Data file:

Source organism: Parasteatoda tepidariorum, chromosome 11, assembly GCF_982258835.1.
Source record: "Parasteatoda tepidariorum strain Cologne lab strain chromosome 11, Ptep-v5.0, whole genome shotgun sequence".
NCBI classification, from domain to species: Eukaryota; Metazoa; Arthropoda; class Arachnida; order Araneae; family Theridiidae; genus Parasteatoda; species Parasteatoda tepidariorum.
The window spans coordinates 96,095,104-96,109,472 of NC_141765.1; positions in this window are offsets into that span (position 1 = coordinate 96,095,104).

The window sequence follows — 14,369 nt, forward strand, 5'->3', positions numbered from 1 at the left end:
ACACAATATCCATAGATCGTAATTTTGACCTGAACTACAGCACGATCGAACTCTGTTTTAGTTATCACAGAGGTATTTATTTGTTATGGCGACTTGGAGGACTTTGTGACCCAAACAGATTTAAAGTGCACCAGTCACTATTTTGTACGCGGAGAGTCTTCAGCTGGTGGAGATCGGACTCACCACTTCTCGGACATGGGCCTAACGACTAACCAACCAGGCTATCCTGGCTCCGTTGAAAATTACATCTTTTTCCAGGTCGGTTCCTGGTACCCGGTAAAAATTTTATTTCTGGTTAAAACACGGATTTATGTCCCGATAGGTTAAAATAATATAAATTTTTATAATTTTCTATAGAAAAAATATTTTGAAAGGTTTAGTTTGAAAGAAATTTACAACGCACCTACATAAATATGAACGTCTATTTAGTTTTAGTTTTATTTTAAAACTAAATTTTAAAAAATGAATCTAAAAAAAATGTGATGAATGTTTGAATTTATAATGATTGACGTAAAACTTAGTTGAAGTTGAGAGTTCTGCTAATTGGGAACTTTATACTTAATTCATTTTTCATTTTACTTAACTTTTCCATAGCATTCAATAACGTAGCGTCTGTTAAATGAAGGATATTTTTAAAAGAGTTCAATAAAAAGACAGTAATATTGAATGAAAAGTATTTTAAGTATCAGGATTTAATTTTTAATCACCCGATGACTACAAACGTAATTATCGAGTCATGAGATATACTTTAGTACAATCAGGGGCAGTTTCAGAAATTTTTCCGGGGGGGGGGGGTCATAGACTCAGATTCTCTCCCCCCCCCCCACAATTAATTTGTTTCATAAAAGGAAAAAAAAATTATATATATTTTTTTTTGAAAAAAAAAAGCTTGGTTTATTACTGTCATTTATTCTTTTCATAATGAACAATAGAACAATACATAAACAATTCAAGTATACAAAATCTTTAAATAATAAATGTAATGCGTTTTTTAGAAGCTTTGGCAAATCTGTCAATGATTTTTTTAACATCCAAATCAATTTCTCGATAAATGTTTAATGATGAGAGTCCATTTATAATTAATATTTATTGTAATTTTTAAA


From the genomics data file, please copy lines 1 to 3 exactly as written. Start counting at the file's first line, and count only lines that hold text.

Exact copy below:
Source organism: Parasteatoda tepidariorum, chromosome 11, assembly GCF_982258835.1.
Source record: "Parasteatoda tepidariorum strain Cologne lab strain chromosome 11, Ptep-v5.0, whole genome shotgun sequence".
NCBI classification, from domain to species: Eukaryota; Metazoa; Arthropoda; class Arachnida; order Araneae; family Theridiidae; genus Parasteatoda; species Parasteatoda tepidariorum.